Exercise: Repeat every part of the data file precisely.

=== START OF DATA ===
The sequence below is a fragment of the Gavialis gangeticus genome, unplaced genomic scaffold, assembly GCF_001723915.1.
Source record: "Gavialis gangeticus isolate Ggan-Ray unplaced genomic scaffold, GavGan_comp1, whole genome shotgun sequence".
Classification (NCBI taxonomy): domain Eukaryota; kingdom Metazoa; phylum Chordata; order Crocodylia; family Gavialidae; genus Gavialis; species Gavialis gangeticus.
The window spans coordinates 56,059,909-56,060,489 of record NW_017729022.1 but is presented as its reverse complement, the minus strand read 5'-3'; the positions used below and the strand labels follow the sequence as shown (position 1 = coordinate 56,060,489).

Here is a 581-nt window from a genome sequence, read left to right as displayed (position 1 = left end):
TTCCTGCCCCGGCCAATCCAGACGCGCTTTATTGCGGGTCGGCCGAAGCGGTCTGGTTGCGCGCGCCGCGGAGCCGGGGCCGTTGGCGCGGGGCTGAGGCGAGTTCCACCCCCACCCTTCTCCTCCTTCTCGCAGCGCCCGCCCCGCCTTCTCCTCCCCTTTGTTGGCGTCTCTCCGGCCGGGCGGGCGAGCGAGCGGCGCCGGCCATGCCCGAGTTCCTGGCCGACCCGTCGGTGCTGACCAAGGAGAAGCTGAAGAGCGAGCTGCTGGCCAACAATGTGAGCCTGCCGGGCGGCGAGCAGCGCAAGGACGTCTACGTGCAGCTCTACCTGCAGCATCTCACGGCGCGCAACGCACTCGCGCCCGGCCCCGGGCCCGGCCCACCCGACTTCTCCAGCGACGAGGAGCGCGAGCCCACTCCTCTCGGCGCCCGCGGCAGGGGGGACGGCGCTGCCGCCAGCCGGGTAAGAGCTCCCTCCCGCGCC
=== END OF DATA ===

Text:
The sequence below is a fragment of the Gavialis gangeticus genome, unplaced genomic scaffold, assembly GCF_001723915.1.
Source record: "Gavialis gangeticus isolate Ggan-Ray unplaced genomic scaffold, GavGan_comp1, whole genome shotgun sequence".
Classification (NCBI taxonomy): domain Eukaryota; kingdom Metazoa; phylum Chordata; order Crocodylia; family Gavialidae; genus Gavialis; species Gavialis gangeticus.
The window spans coordinates 56,059,909-56,060,489 of record NW_017729022.1 but is presented as its reverse complement, the minus strand read 5'-3'; the positions used below and the strand labels follow the sequence as shown (position 1 = coordinate 56,060,489).

Here is a 581-nt window from a genome sequence, read left to right as displayed (position 1 = left end):
TTCCTGCCCCGGCCAATCCAGACGCGCTTTATTGCGGGTCGGCCGAAGCGGTCTGGTTGCGCGCGCCGCGGAGCCGGGGCCGTTGGCGCGGGGCTGAGGCGAGTTCCACCCCCACCCTTCTCCTCCTTCTCGCAGCGCCCGCCCCGCCTTCTCCTCCCCTTTGTTGGCGTCTCTCCGGCCGGGCGGGCGAGCGAGCGGCGCCGGCCATGCCCGAGTTCCTGGCCGACCCGTCGGTGCTGACCAAGGAGAAGCTGAAGAGCGAGCTGCTGGCCAACAATGTGAGCCTGCCGGGCGGCGAGCAGCGCAAGGACGTCTACGTGCAGCTCTACCTGCAGCATCTCACGGCGCGCAACGCACTCGCGCCCGGCCCCGGGCCCGGCCCACCCGACTTCTCCAGCGACGAGGAGCGCGAGCCCACTCCTCTCGGCGCCCGCGGCAGGGGGGACGGCGCTGCCGCCAGCCGGGTAAGAGCTCCCTCCCGCGCC